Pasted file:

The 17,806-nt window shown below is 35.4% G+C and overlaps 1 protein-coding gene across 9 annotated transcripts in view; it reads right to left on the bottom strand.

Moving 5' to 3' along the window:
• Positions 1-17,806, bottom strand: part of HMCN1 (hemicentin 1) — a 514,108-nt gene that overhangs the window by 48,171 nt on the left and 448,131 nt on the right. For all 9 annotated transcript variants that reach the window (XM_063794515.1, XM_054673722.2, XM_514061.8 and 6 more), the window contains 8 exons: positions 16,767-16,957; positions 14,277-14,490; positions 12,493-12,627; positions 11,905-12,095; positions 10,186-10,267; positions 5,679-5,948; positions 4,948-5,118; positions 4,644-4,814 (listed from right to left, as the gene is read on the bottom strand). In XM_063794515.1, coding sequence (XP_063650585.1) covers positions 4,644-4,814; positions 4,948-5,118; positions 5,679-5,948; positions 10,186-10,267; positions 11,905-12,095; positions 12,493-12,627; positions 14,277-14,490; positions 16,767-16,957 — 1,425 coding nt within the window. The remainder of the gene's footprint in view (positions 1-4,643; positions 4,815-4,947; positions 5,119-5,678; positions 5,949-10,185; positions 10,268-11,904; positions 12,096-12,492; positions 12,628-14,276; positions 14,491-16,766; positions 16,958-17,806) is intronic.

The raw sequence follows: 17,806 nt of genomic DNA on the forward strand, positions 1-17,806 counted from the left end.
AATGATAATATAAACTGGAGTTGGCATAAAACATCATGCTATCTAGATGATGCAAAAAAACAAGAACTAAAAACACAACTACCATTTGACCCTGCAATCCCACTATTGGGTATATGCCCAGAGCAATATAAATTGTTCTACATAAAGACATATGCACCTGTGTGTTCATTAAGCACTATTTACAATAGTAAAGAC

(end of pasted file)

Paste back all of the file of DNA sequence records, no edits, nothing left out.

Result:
The 17,806-nt window shown below is 35.4% G+C and overlaps 1 protein-coding gene across 9 annotated transcripts in view; it reads right to left on the bottom strand.

Moving 5' to 3' along the window:
• Positions 1-17,806, bottom strand: part of HMCN1 (hemicentin 1) — a 514,108-nt gene that overhangs the window by 48,171 nt on the left and 448,131 nt on the right. For all 9 annotated transcript variants that reach the window (XM_063794515.1, XM_054673722.2, XM_514061.8 and 6 more), the window contains 8 exons: positions 16,767-16,957; positions 14,277-14,490; positions 12,493-12,627; positions 11,905-12,095; positions 10,186-10,267; positions 5,679-5,948; positions 4,948-5,118; positions 4,644-4,814 (listed from right to left, as the gene is read on the bottom strand). In XM_063794515.1, coding sequence (XP_063650585.1) covers positions 4,644-4,814; positions 4,948-5,118; positions 5,679-5,948; positions 10,186-10,267; positions 11,905-12,095; positions 12,493-12,627; positions 14,277-14,490; positions 16,767-16,957 — 1,425 coding nt within the window. The remainder of the gene's footprint in view (positions 1-4,643; positions 4,815-4,947; positions 5,119-5,678; positions 5,949-10,185; positions 10,268-11,904; positions 12,096-12,492; positions 12,628-14,276; positions 14,491-16,766; positions 16,958-17,806) is intronic.

The raw sequence follows: 17,806 nt of genomic DNA on the forward strand, positions 1-17,806 counted from the left end.
AATGATAATATAAACTGGAGTTGGCATAAAACATCATGCTATCTAGATGATGCAAAAAAACAAGAACTAAAAACACAACTACCATTTGACCCTGCAATCCCACTATTGGGTATATGCCCAGAGCAATATAAATTGTTCTACATAAAGACATATGCACCTGTGTGTTCATTAAGCACTATTTACAATAGTAAAGAC